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To His Coy Mistress
|To His Coy Mistress|
Had we but world enough, and time,
To His Coy Mistress is a poem written by the British author and Puritan statesman Andrew Marvell (1621 – 1678) either during or just before the Interregnum. The poem is one of the finest and most concise carpe diem arguments ever put in verse.
Marvell probably wrote the poem prior to serving in Oliver Cromwell's government as a minister, and the poem was not published in his lifetime.
The argument of the poem is straightforward. The speaker of the poem is arguing with his mistress and attempting to persuade her to make love with him. He begins with a metaphysical conceit stating that, if he had eternity and wealth, he would spend lavish amounts of time courting her and praising her. However, he says that time is forever chasing the lovers. Were the lovers not to consummate their love, they would only grow old and die, and then instead of being penetrated by her lover (and hence losing her virginity), she would instead be penetrated and devoured by worms in a lonely tomb where there is no love. Therefore, the speaker says, the lovers should combine all of their strength into a single act of violent lovemaking, and then, even if they could not escape time, they could at least make the most of the time they had.
The poetry is notable for its playful, explicit treatment of sex, its total control of tone and pacing, as well as its conciseness and precision in wording. Marvell was himself a Puritan, and a friend of John Milton, and yet this poem may owe its form and content to the courtier poetry of the late Jacobean period. Literary historians will often place this poem thematically with the Metaphysicals (John Donne, George Herbert, Richard Lovelace and others), rather than with the Puritan poets. Certainly, the poem itself is a lyric, an argument poem, and full of conceits (radical metaphors that hinge on paradox). At the same time, the poem shows as well that Puritanism and romantic love were not antonyms. Marvell's "Damon the Mower" poems, probably written later, are also concerned with romantic love, though in a more pastoral form. Since the poem was not published by the author, dating its composition is difficult, and locating it precisely is speculative.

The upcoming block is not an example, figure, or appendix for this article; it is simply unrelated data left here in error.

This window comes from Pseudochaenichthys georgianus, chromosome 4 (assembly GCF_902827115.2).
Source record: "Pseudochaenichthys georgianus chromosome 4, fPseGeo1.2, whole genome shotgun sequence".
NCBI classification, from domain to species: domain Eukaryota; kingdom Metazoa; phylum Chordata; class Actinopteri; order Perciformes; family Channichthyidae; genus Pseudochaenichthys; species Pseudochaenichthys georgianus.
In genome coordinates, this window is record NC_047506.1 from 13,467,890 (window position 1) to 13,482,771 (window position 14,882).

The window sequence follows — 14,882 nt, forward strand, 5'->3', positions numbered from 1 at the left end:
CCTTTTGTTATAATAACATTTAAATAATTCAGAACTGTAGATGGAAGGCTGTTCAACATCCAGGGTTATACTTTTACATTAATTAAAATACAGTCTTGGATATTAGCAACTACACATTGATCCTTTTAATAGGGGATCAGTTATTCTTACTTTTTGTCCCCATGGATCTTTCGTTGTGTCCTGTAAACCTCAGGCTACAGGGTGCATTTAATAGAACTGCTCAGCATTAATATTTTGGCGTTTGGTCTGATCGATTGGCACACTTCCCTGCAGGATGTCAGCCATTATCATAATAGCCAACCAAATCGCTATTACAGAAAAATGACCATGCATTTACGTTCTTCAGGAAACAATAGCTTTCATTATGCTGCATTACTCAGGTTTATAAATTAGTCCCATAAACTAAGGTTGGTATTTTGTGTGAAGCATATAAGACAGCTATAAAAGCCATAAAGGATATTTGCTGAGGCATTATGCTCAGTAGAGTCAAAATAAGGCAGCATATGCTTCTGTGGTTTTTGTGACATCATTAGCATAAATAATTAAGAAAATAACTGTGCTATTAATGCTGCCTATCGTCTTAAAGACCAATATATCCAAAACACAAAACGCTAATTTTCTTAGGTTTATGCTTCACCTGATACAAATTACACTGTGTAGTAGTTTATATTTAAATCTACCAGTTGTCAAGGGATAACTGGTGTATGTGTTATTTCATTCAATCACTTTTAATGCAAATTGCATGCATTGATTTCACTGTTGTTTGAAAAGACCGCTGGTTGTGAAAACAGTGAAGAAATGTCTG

One possible explanation of the striking phrase "vegetable love" lies in the observation that a vegetable comes from the vegetative part of a plant, as opposed to a fruit, that comes from the reproductive part.
"To His Coy Mistress" is also alluded to in Marvell's later poem, "The Garden".
Archibald MacLeish's poem You, Andrew Marvell, alludes to the passage of time and to the growth and decline of empires. In his poem, the speaker, lying on the ground at sunset, feels "the rising of the night. He visualizes sunset, moving from east to west geographically, overtaking the great civilizations of the past, and feels "how swift how secretly/The shadow of the night comes on."
Many authors have borrowed the phrase "World enough and time" from the poem's opening line to use in their book titles. The most famous is Robert Penn Warren's 1950 novel World Enough and Time: A Romantic Novel, about murder in early-1800s Kentucky. With variations, it has also been used for books on the history of physics ("World Enough and Space-Time: Absolute versus Rational Theories of Space and Time"), geopolitics ("World Enough and Time: Successful Strategies for Resource Management"), a science-fiction collection ("Worlds Enough & Time: Five Tales of Speculative Fiction"), and, of course, a biography ("World Enough and Time: The Life of Andrew Marvell"). Also in the field of science fiction, Ursula K. Le Guin wrote a Hugo-nominated short story with the title, "Vaster than Empires and More Slow".
The phrase "there will be time" occurs repeatedly in a section of T. S. Eliot's "The Love Song of J. Alfred Prufrock", and is often said to be an allusion to Marvell's poem. Prufrock says that there will be time "for the yellow smoke that slides along the street", time "to murder and create", and time "for a hundred indecisions ... Before the taking of a toast and tea". As Eliot's hero is, in fact, putting off romance and consummation, he is (falsely) answering Marvell's narrator.
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